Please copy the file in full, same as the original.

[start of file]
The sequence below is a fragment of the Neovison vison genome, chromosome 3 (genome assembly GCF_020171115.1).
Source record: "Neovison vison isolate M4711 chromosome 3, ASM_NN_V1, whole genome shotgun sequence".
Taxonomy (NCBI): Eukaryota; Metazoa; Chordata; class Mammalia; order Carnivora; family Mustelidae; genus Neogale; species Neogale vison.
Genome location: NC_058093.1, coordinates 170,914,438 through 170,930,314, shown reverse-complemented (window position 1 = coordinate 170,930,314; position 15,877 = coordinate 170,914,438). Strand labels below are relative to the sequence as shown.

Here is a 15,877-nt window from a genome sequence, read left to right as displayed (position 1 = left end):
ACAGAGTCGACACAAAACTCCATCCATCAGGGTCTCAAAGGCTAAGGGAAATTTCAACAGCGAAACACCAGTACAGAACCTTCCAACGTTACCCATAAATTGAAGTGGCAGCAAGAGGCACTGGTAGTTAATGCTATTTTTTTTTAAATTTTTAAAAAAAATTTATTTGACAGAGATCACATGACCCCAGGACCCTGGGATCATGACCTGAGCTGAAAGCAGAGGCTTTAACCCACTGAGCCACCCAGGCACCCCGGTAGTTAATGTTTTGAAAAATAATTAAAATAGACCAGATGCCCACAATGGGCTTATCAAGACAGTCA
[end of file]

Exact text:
The sequence below is a fragment of the Neovison vison genome, chromosome 3 (genome assembly GCF_020171115.1).
Source record: "Neovison vison isolate M4711 chromosome 3, ASM_NN_V1, whole genome shotgun sequence".
Taxonomy (NCBI): Eukaryota; Metazoa; Chordata; class Mammalia; order Carnivora; family Mustelidae; genus Neogale; species Neogale vison.
Genome location: NC_058093.1, coordinates 170,914,438 through 170,930,314, shown reverse-complemented (window position 1 = coordinate 170,930,314; position 15,877 = coordinate 170,914,438). Strand labels below are relative to the sequence as shown.

Here is a 15,877-nt window from a genome sequence, read left to right as displayed (position 1 = left end):
ACAGAGTCGACACAAAACTCCATCCATCAGGGTCTCAAAGGCTAAGGGAAATTTCAACAGCGAAACACCAGTACAGAACCTTCCAACGTTACCCATAAATTGAAGTGGCAGCAAGAGGCACTGGTAGTTAATGCTATTTTTTTTTAAATTTTTAAAAAAAATTTATTTGACAGAGATCACATGACCCCAGGACCCTGGGATCATGACCTGAGCTGAAAGCAGAGGCTTTAACCCACTGAGCCACCCAGGCACCCCGGTAGTTAATGTTTTGAAAAATAATTAAAATAGACCAGATGCCCACAATGGGCTTATCAAGACAGTCA